Antoine de Saint-Exupéry is best known as the author of The Little Prince, but that fable is far from the only thing he ever wrote. A pioneering aviator, author, and journalist, Saint-Exupéry joined many other writers of his generation during the 1930s to cover the Spanish Civil War as the conflict between the leftist Republicans and the fascist forces of Francisco Franco unfolded. Now, nearly a century later, an amateur historian has uncovered the press pass that Saint-Exupéry was issued at the time.
During the war from 1936 to 1939, Saint-Exupéry was stationed in Spain as a correspondent for several French newspapers. But while documents belonging to other journalists reporting on the war were stored together and preserved, Saint-Exupéry’s was apparently misfiled and remained lost for decades until an amateur historian researching cinema from the Spanish Civil War stumbled across it in a small village last week, Sarah Laskow writes for Atlas Obscura.
"It has extraordinary value. His press pass provides us with precious information regarding his stay in Madrid,” Policarpo Sanchez, the lawyer and hobbyist historian who discovered the pass, tells the Agence France-Presse (AFP).
The press pass, which is dated April 16, 1937, was issued by the propaganda ministry run by the Republican forces that sought to defend the democratically-elected Socialist government from Franco’s fascist rebellion. According to the pass, Saint-Exupéry listed himself as an aviator and a clerk, though that is likely a mistranslation of “ecrivain,” the French word for writer, the AFP reports. Saint-Exupéry also listed the Hotel Florida in Madrid as his residence – a favorite spot for many foreign journalists to stay while covering the war.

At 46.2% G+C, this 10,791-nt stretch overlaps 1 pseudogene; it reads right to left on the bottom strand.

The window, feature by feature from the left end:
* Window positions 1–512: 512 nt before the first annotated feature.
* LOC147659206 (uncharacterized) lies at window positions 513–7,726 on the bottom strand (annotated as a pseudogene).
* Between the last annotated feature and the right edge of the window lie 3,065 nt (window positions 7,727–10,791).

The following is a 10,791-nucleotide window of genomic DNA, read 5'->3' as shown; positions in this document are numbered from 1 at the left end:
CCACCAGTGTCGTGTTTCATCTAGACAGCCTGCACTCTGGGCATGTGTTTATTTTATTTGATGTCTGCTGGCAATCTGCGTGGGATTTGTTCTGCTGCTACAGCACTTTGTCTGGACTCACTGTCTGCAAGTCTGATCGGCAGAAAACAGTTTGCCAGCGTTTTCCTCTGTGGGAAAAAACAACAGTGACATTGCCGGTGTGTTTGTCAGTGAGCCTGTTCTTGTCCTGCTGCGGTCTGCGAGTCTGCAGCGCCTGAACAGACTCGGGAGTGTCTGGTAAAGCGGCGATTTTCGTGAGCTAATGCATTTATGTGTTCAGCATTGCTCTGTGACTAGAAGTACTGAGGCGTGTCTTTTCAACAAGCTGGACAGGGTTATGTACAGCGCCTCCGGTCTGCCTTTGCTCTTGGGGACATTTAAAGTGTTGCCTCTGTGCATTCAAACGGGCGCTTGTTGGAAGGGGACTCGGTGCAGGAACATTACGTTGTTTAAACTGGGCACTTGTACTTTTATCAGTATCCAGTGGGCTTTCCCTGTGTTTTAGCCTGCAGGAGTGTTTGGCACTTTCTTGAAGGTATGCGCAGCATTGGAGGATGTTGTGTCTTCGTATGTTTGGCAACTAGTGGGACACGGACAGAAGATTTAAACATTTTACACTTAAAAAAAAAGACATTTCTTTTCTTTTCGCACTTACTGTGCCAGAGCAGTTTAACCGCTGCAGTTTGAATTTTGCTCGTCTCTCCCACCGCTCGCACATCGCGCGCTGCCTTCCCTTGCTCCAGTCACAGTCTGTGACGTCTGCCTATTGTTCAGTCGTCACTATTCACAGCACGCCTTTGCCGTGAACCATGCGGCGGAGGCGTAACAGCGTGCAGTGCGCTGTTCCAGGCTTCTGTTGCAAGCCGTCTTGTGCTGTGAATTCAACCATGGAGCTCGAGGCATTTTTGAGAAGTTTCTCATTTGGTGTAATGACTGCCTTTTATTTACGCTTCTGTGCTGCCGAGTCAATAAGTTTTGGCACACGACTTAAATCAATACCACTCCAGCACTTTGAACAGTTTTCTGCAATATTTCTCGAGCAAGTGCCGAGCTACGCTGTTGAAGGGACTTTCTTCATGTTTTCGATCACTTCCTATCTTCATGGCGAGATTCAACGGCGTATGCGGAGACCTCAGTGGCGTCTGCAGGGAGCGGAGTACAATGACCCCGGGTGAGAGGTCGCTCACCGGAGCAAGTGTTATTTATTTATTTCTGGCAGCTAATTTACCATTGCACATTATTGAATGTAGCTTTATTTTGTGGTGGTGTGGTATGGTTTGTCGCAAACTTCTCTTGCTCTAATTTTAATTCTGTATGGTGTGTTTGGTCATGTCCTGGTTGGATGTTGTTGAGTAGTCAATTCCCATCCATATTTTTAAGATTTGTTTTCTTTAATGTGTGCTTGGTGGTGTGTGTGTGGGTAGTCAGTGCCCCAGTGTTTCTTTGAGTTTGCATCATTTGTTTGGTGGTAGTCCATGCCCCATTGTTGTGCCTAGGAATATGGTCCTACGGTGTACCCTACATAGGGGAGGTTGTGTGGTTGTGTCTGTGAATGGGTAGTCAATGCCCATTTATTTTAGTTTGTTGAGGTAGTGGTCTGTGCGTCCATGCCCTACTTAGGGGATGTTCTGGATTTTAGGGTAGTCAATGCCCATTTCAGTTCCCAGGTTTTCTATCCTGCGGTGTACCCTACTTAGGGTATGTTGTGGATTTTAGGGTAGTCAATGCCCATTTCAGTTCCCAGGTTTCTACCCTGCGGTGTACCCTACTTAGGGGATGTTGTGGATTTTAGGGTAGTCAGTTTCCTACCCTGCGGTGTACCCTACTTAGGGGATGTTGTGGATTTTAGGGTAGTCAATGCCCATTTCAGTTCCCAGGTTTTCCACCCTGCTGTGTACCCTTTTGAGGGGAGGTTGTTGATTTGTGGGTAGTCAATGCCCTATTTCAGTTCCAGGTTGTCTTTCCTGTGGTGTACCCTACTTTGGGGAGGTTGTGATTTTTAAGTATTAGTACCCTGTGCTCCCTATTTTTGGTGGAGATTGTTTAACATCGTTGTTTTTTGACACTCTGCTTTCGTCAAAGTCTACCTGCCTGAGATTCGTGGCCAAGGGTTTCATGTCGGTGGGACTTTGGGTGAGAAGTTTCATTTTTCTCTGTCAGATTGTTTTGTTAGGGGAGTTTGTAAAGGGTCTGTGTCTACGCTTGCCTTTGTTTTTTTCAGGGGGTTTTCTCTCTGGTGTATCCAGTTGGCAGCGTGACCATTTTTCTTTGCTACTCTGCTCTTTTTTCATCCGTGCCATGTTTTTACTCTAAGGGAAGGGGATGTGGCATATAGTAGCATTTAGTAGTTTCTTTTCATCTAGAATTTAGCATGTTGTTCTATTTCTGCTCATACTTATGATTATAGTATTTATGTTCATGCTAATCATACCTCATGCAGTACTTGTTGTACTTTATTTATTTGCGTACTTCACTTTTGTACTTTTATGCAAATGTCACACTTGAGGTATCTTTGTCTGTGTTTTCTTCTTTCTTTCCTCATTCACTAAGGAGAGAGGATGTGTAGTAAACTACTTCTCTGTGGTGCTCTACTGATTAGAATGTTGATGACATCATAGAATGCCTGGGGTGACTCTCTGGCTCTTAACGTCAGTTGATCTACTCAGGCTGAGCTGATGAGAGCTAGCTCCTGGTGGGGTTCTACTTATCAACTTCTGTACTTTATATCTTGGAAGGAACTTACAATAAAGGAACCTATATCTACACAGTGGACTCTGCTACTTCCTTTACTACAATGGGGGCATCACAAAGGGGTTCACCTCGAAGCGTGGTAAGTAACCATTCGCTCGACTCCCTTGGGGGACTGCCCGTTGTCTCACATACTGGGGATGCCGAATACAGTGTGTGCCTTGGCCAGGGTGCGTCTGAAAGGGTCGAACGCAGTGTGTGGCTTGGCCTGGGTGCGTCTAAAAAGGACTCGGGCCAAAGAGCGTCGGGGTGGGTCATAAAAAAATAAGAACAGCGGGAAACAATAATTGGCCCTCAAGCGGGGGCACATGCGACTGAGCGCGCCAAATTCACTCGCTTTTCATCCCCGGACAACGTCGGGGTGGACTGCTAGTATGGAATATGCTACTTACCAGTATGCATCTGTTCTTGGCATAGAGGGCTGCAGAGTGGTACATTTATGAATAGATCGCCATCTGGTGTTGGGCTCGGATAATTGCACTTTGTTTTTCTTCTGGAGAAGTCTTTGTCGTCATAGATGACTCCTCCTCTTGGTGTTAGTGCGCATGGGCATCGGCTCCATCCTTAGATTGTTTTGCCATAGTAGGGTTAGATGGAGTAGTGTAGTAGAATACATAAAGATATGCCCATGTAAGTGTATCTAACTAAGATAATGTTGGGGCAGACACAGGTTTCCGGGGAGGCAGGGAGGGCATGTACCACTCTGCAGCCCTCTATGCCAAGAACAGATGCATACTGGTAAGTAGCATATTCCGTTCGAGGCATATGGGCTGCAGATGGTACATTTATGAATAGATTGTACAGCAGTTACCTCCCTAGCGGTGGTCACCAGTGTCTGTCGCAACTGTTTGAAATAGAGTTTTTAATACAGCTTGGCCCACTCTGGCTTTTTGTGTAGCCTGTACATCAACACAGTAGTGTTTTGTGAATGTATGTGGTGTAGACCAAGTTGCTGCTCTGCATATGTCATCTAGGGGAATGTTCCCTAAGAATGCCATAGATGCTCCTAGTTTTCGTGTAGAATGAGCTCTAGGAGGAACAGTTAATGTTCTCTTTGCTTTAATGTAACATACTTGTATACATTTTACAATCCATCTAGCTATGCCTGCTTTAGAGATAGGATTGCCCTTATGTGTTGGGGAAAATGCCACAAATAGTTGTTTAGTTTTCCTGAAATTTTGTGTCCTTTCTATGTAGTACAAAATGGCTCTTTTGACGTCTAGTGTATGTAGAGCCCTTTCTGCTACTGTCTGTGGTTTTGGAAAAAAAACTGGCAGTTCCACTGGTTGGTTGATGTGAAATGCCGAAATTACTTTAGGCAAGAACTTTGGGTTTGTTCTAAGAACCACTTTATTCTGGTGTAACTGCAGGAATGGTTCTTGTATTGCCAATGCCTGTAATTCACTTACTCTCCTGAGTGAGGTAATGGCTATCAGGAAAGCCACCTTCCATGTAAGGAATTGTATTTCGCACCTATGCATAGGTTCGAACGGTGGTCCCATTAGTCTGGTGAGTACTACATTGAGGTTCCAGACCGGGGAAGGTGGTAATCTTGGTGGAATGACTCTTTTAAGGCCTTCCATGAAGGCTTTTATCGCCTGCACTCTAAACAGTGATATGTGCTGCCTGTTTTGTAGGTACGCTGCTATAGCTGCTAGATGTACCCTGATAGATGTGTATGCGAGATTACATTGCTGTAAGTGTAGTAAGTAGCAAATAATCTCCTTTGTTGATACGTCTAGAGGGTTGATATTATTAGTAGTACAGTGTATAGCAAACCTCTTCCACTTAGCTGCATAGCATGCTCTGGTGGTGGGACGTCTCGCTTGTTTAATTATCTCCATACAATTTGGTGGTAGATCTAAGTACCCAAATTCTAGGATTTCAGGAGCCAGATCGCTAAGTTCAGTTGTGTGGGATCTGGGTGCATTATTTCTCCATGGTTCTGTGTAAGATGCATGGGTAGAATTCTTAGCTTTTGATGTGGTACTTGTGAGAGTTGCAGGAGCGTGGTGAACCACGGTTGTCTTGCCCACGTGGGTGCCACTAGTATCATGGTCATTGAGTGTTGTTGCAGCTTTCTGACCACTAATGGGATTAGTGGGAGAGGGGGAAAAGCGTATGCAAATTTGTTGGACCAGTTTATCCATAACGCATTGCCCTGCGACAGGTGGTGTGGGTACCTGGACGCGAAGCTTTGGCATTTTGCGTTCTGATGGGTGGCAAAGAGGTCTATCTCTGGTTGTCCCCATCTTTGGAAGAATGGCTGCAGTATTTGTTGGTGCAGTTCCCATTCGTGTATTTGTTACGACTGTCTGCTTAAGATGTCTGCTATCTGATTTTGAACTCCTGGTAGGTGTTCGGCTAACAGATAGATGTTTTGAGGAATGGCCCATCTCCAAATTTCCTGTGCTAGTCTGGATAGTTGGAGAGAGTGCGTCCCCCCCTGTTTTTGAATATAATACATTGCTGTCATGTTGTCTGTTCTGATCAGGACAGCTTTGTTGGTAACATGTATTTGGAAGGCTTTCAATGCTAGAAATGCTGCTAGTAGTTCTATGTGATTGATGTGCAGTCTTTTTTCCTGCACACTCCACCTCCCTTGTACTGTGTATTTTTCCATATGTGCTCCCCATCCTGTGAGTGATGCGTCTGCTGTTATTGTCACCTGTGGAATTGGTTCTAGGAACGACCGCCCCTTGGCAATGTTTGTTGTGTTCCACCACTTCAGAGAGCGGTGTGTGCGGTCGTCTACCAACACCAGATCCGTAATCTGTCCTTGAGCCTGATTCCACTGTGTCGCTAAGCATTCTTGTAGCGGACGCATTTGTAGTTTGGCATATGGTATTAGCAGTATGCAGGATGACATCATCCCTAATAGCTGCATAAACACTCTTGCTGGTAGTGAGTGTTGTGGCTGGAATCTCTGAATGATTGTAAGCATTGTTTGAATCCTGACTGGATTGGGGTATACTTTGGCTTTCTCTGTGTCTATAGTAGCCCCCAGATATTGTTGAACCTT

The Spanish Civil War wasn’t just a prelude to World War II and another step in the rise of fascism in the early 20th century: it was also one of the first wars to be extensively covered by the international press. Journalists, writers, and photographers from around the world flocked to Spain to report on the war, including George Orwell, Arthur Koestler, and Jay Allen, Elaine Sciolino wrote for the New York Times. Others, like Ernest Hemingway, joined up to serve in the army, with many foreign anti-fascists serving in the Republican Army’s Abraham Lincoln Brigade.
Saint-Exupéry himself would go on to serve as a volunteer pilot during World War II flying reconnaissance for the French Resistance, even as he continued to write. Shortly after The Little Prince was published, he disappeared without a trace during one mission over the Mediterranean. While his body was never recovered, several former German pilots have come forward over the years claiming that they were the ones to shoot him down, though never with much proof to back up their stories. Though historians may never know what became of Saint-Exupéry, this press pass helps fill in new details about an important time in his life and career.